Naming and Shaming Airports


Flying from the recently opened Dr. Franjo Tudjman Airport in Zagreb, a building with considerable grace, so different from the dour narrow-mindedness of its name giver, to Alexander the Great airport in Skopje, I am reminded of the deliberate provocative nature airport-naming in the post-Yugoslav space.

Rather than innocent names of places, like Surčin or Petrovec, the name givers over the past decade have opted for a more confrontational style. First, there is the “heroes at home, war criminals-terrorists abroad” category of name givers, like Franjo Tudjman or Adem Jashari in Prishtina. Then there are the “provoke thy neighbor” names, like the Alexander the Great Airport in Skopje, which got its name from the previous government in 2008–conveniently located on the Alexander the Great highway. Finally, there are the more subtle nationalist names, like the airport in Belgrade named after Nikola Tesla and Mother Teresa in Tirana. Both might be accused of much, in particular the latter, but not nationalism. The names are instead rather examples of “banal nationalism.” Nikola Tesla spent a total of 31 hours (1892) of his life in Belgrade. It is only his Serb ethnic background that made him eligible. Mother Teresa visited Tirana twice and both times a bit longer than Tesla, but both visits in 1989 and 1991 are hardly enough to get an airport named after yourself. Being born in Skopje and having lived most of her life in India, here connections to Albania were rather marginal . Again, it is her national background that made her the name giver.

The only  capital city airports in the region that avoided a similar fate are Sarajevo and Podgorica. An attempt to call the airport in Sarajevo after Alija Izetbegović was only stopped by Paddy Ashdown, the High Representative at the time. And Podgorica might have to wait a while before it can carry the name of the father of the nation.

The tragedy of name giving is that these new, nationalist names were given not in the 1990s, but over the last decade, including the naming of the new Zagreb airport by the previous Social-democratic government. Instead of emphasizing national “heroes”, provoking neighbors and promoting the idea of an ethnic nations, airports would be much more aptly named after artists, scientists or just some small suburb of the regions capitals.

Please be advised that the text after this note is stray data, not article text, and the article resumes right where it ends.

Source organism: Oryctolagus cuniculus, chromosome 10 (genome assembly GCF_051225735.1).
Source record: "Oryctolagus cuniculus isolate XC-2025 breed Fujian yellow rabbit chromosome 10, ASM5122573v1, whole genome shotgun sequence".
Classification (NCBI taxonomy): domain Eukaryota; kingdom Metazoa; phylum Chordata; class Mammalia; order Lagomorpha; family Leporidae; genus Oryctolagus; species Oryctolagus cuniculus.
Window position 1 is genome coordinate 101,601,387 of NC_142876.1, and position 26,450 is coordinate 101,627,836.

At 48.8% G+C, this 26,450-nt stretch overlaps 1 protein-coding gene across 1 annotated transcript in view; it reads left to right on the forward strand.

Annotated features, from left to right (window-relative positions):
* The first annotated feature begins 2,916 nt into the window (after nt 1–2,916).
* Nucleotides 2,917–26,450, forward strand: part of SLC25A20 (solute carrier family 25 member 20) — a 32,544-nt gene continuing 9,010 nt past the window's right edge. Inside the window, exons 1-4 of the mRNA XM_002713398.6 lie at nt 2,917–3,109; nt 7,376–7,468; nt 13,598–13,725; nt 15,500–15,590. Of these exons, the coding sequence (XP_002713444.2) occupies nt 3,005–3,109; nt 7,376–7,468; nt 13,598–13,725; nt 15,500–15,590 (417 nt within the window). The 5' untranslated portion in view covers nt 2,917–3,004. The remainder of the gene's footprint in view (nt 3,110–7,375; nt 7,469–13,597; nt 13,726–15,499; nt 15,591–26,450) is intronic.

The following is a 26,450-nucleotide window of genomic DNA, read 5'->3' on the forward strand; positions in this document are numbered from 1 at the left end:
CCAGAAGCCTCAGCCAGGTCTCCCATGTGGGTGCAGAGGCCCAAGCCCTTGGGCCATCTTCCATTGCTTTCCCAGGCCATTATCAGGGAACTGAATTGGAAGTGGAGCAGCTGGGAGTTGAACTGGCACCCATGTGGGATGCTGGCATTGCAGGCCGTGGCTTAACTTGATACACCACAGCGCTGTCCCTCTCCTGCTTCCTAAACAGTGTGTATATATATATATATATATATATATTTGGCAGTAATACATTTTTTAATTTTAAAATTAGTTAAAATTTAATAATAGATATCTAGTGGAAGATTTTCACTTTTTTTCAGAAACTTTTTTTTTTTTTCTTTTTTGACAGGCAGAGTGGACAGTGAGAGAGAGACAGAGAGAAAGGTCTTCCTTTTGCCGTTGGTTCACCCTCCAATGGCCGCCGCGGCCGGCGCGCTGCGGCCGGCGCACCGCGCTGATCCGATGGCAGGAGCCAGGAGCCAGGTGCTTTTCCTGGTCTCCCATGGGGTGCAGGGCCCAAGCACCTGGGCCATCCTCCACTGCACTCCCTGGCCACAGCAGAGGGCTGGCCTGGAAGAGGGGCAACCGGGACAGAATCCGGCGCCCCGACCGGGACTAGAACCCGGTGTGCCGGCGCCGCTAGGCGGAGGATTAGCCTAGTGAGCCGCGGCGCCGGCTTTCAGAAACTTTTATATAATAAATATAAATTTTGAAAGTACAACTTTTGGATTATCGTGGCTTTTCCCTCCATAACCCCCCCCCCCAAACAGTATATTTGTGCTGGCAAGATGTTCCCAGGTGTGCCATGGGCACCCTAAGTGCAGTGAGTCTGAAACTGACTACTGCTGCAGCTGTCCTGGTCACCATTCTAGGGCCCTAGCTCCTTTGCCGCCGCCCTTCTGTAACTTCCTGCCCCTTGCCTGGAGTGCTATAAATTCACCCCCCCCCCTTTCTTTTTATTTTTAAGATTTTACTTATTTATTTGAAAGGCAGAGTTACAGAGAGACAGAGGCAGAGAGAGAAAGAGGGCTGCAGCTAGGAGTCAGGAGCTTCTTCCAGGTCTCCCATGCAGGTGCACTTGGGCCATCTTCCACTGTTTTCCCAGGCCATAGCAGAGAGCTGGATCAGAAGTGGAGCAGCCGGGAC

3 Responses to Naming and Shaming Airports

  1. Genc Pollo says:

    Slightly factually incorrect. I had the privilege to meet Mother Theresa several times in Albania in the 90s. She felt connected to the land her family. Subtle nationalism? Such an non controversial figure? Hardly!

    • Florian Bieber says:

      If she visited more than twice, I stand corrected. However, the point that she is not from Albania and that her connection is thus based on her ethnicity still stands.

      • Marsi says:

        You should know that her mother and sister both lived in Shkoder and Tirana. Had she stayed in the Balkans she would have lived in Albania but then, she wouldn’t have become the missionary she became. I believe in Albania’s case rather than subtle nationalism it was chosen to improve the image but also to establish the connection between her and Albania after she die so as people can always remember her roots. What about Charles’s De Gaulle… isn’t that a confrontational nationalism when Algerians come visit. Westerners always have this sense of patronizing toward the Balkans. Don’t forget, that the mess that happened in the 90s was the consequence of the how the maps were designed by the western powers in 1919, just like what has been happening in the middle east.

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